Working Families Rely Heavily on "Convenience" Foods for Dinner, But Save Little Time

August 7, 2007

Two-income families in Los Angeles don't live so much in a fast food nation as they do in a Hamburger Helper hamlet on the edge of a packaged lettuce greenbelt, according to the first academic study to track American families moment by moment as they make dinner.

"I really expected to see takeout used more often," said Margaret Beck, a researcher at UCLA's Center on Everyday Lives of Families (CELF) and author of the study, which appears in the current issue of the peer-reviewed British Food Journal. "People actually spend quite a fair amount of time cooking, but they're incorporating a lot of so-called convenience foods. Some people are just grabbing food kits off store shelves and adding water."

The trusty hamburger augmentation product from Betty Crocker figured prominently in the meals of these working families, as did packaged convenience foods from big-box discount store Costco and Southern California-based specialty grocery chain Trader Joe's.

In connection with a larger study, CELF researchers videotaped four days in the home lives of 32 working families in Los Angeles, including their dinner routines, between early 2002 and 2005. Beck, an archaeologist who has studied cooking routines among traditional cultures today for clues to deciphering culinary remains found in Native American crockery and other artifacts, poured over the footage. She noted whether families ate fast food, went to a restaurant, ate at someone else's house or cooked at home. When families ate at home, she tabulated how many dishes were takeout, how many were convenience foods and how many were made from scratch. She also tracked the number of dishes in each meal, the overall preparation time and the hands-on preparation time — time spent cutting, chopping, stirring, adding water, etc.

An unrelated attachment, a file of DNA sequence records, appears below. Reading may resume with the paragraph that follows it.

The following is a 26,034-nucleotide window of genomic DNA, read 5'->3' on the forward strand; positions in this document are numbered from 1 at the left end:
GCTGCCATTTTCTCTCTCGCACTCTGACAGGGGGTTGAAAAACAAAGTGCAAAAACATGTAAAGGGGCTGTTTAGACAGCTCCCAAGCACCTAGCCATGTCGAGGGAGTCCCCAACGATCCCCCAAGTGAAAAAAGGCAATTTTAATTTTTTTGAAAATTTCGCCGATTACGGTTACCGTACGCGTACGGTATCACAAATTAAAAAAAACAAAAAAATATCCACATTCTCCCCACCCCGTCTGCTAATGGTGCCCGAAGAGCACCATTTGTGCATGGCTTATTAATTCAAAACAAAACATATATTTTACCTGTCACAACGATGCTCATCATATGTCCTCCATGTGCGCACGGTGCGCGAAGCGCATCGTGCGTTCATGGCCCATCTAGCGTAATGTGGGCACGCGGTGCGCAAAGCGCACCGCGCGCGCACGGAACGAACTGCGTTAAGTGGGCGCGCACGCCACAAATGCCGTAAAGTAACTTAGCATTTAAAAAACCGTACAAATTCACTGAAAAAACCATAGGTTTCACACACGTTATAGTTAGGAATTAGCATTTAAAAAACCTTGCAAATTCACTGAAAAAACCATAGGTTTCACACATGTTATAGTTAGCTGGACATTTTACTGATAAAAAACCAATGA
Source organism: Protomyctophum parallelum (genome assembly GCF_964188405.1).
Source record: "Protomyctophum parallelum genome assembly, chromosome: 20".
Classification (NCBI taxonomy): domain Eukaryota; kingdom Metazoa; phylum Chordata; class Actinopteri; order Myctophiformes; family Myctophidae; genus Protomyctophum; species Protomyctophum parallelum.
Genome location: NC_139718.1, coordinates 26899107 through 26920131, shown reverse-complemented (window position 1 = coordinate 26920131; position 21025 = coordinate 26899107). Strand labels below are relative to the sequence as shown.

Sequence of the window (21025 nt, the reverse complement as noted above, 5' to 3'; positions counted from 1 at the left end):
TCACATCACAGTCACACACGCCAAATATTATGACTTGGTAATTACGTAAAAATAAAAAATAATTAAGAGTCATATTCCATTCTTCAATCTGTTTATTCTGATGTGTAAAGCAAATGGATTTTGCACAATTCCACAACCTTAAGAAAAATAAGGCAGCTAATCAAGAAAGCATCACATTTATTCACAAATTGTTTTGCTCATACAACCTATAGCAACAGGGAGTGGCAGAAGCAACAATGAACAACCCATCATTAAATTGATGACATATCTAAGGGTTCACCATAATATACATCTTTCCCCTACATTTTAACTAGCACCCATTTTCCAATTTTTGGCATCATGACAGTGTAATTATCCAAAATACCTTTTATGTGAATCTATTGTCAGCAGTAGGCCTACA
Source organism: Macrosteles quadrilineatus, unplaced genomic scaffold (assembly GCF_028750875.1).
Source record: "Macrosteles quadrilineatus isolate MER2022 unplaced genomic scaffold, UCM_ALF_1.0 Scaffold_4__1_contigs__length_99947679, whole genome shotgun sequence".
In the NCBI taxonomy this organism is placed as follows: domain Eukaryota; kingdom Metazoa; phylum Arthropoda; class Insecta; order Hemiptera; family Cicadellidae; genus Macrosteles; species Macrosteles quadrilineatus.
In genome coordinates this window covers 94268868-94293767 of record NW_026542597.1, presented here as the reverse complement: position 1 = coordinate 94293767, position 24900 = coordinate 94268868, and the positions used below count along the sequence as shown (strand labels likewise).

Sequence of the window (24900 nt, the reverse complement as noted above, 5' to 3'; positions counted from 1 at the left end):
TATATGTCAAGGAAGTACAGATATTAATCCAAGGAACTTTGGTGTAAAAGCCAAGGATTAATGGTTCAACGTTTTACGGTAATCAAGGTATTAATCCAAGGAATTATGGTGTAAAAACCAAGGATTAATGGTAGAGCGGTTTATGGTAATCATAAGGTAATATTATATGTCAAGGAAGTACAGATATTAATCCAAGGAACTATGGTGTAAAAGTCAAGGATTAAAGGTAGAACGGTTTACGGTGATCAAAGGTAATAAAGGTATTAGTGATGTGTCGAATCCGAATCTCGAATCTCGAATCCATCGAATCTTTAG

Of the 64 weeknight dinners Beck observed, 70 percent were completely home-cooked, meaning they were prepared at home, although not necessarily from scratch. Despite recent alarm bells about the rise of fast food and takeout — particularly the 2005 best-seller "Fast Food Nation" and the 2004 documentary "Super Size Me" — less than 15 percent of families ate dinners consisting solely of takeout or fast foods; only 5 percent combined takeout food with food prepared at home.

With almost all of the home-cooked meals, families served some sort of packaged convenience food. Frozen entrées (such as stir-fry mixes, potstickers, chicken dishes and barbecued ribs) were the most popular products, followed by vegetables (canned or frozen), specialty breads (ready-to-eat, parbaked or from mix), canned soup and commercial pasta sauce. Beck did not consider dried pasta and tortillas to be convenience foods, but she did count bagged salads and hot dogs.

Surprisingly, dinner didn't get on the table any faster in homes that favored convenience foods. Meals took an average of 52 minutes in total time to prepare. The difference in the total amount of time expended was not statistically significant between meals involving extensive use of convenience foods (with such foods making up 50 percent or more of a meal) and more limited use of such items (between 20 and 50 percent).

In fact, families saved only when it came to the amount of hands-on time spent preparing dishes — and the savings were relatively modest. Families with an extensive reliance on convenience foods saved an average of 10 to 12 minutes over families with more limited reliance on such products. Home-cooked meals required an average of 34 minutes of hands-on time.

"People don't spend any less time overall on dinner when they use so-called convenience foods," Beck said. "Families seem to spend a certain amount of time cooking regardless. When commercial items are involved, they just ramp up how elaborate it gets."

Additional research is required to pinpoint the exact reason no time overall was saved with time-saving foods, but Beck thinks the pampered palettes of today's kids may play a role.

"Some people don't fight the fight of getting the kids to eat what's being served for dinner," she said. "The kids frequently got entirely separate entrees or separate items from the adults, so that adds to the overall complexity of the meal."

But the demands of serving as short-order cook only partially explained heavy reliance on commercially prepared foods. Other contributors seemed to include taste buds increasingly shaped by the food industry and dwindling reliance on grocery lists, Beck said.

"When you don't make a list, you don't know what ingredients may be called for," Beck said. "So you grab food kits off the shelf. Then you know you have everything you need."